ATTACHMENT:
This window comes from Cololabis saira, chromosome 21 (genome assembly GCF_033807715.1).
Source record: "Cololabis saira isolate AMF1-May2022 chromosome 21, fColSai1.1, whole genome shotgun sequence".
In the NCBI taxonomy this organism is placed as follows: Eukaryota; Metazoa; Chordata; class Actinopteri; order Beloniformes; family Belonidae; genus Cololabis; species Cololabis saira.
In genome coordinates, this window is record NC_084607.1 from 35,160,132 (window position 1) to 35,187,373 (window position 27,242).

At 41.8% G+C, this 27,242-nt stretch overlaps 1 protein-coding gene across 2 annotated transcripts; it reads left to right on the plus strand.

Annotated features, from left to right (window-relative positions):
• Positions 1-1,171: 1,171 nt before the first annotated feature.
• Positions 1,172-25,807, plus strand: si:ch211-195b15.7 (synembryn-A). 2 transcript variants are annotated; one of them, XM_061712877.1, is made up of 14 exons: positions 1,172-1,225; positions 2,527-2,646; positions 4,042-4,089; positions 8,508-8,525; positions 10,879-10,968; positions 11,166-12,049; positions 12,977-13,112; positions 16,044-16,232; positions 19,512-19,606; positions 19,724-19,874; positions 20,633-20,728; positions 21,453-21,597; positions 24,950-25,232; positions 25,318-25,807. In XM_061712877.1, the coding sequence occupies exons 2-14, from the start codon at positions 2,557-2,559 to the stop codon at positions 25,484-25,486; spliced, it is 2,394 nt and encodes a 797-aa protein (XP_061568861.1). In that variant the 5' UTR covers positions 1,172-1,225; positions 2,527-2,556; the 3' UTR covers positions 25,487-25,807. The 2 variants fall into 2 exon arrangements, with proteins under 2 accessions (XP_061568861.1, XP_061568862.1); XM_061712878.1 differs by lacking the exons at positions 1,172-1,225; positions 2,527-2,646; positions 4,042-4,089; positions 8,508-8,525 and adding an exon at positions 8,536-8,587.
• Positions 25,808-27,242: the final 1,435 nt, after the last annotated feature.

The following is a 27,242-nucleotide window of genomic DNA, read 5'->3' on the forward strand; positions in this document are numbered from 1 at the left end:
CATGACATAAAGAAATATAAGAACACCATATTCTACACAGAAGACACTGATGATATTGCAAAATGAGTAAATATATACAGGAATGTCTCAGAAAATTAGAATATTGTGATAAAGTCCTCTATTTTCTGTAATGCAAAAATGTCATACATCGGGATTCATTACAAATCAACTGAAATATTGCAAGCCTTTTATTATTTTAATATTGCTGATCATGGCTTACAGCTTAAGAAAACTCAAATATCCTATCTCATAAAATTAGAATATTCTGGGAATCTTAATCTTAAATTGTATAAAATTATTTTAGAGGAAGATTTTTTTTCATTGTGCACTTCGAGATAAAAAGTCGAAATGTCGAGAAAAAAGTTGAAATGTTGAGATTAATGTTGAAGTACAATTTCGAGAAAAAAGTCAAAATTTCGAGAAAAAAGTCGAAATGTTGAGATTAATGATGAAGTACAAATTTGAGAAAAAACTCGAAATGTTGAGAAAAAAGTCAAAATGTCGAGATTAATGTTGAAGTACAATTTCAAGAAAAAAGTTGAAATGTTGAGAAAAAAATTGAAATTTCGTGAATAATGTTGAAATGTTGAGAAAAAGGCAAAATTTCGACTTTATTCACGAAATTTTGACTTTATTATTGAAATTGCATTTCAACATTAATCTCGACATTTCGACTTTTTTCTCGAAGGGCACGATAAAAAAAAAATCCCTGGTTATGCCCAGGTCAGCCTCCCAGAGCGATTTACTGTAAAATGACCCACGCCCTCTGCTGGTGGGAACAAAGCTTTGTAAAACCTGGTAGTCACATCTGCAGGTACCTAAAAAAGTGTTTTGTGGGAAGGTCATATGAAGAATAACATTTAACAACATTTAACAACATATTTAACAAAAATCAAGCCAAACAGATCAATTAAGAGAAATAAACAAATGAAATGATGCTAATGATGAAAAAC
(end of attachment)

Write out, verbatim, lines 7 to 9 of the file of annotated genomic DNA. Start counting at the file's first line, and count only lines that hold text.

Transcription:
• Positions 1-1,171: 1,171 nt before the first annotated feature.
• Positions 1,172-25,807, plus strand: si:ch211-195b15.7 (synembryn-A). 2 transcript variants are annotated; one of them, XM_061712877.1, is made up of 14 exons: positions 1,172-1,225; positions 2,527-2,646; positions 4,042-4,089; positions 8,508-8,525; positions 10,879-10,968; positions 11,166-12,049; positions 12,977-13,112; positions 16,044-16,232; positions 19,512-19,606; positions 19,724-19,874; positions 20,633-20,728; positions 21,453-21,597; positions 24,950-25,232; positions 25,318-25,807. In XM_061712877.1, the coding sequence occupies exons 2-14, from the start codon at positions 2,557-2,559 to the stop codon at positions 25,484-25,486; spliced, it is 2,394 nt and encodes a 797-aa protein (XP_061568861.1). In that variant the 5' UTR covers positions 1,172-1,225; positions 2,527-2,556; the 3' UTR covers positions 25,487-25,807. The 2 variants fall into 2 exon arrangements, with proteins under 2 accessions (XP_061568861.1, XP_061568862.1); XM_061712878.1 differs by lacking the exons at positions 1,172-1,225; positions 2,527-2,646; positions 4,042-4,089; positions 8,508-8,525 and adding an exon at positions 8,536-8,587.
• Positions 25,808-27,242: the final 1,435 nt, after the last annotated feature.